Buttress plate 34 may be angled or wedge-shaped as shown in
The fastener 36 may be a screw, a locking screw, a pin, a staple, or another fastening device capable of anchoring the buttress plate 34 in position. The fastener 36 may extend as far as necessary into the adjacent vertebral body to securely anchor the buttress plate 34. The fastener may be placed at an angle relative to the vertebral endplate. In some embodiments, the fastener 36 may be coated with hydroxyapetite to improve fixation to the surrounding bone.
Buttress plate 34 may be made of a rigid, biocompatible material, such as metals, ceramics, polymers, composites, tissue, or other materials. For example, suitable metals may include titanium, titanium alloy, nickel titanium alloy, stainless steel, or cobalt chrome alloy. Suitable polymers may include polyaryletherketone, polyetheretherketone, polysulfone, polyolefin, polyethylene, tyrosine-based polycarbonate, polyester, polylactide, polyglicolide, polyorthoester, polyphosphazene, polyhydroxylbutyrate, or polyhydroxylvalerate. Suitable composites may include carbon-filled composites, hydroxyl-apetite-filled composites, bioactive-glass-filled composites, and cortical-bone-chip-filled composites. Suitable tissues may include cortical bone, cancellous-cortical bone, and bone-ligament structures. In some embodiments, the bone contacting surfaces of the buttress plate 34 may be coated with hydroxyapetite to enhance fixation.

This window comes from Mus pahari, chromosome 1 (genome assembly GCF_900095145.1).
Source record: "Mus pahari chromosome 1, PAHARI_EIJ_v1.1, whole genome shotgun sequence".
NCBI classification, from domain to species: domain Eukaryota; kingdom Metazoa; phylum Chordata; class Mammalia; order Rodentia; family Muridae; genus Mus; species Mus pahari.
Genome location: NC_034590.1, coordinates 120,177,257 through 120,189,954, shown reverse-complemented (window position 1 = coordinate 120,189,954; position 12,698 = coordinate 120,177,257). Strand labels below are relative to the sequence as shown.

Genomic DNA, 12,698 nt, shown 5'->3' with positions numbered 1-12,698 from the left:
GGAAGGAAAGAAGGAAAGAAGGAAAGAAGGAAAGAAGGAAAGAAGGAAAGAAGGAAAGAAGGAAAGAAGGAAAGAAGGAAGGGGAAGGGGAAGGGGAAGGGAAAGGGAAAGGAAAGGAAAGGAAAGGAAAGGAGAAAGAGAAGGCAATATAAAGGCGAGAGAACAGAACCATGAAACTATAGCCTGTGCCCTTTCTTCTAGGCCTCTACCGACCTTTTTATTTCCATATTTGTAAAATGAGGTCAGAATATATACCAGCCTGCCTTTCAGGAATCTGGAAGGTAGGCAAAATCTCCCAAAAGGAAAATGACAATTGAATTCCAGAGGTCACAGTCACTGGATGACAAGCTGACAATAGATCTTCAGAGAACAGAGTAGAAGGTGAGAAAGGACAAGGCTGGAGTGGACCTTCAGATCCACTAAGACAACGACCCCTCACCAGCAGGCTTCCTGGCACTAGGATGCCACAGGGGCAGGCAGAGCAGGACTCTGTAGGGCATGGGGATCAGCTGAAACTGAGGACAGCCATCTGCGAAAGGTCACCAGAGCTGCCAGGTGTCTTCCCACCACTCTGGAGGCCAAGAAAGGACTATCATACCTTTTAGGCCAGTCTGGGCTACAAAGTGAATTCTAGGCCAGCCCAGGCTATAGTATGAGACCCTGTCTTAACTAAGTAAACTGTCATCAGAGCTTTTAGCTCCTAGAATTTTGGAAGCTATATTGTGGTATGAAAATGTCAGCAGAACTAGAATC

The annular plug 40 may be formed of a non-rigid material that generally conforms to the annular defect 38 and may be attached to or placed adjacent the buttress plate 34 to promote original disc mechanics. The use of the annular plug 40 in combination with the buttress plate 34 may provide an effective seal to the annular defect 38 and may reduce wear on the prosthetic nucleus 32 by preventing or limiting direct contact between the prosthetic nucleus 32 and the buttress plate 34. Further, the annular plug 40 may promote healing of the annular defect 38. The annular plug 40 may be held in place by compression, mechanical fasteners, adhesives, or other suitable means. In some embodiments, the annular plug 40 may be molded to the buttress plate 34 or attached by a dovetail joint.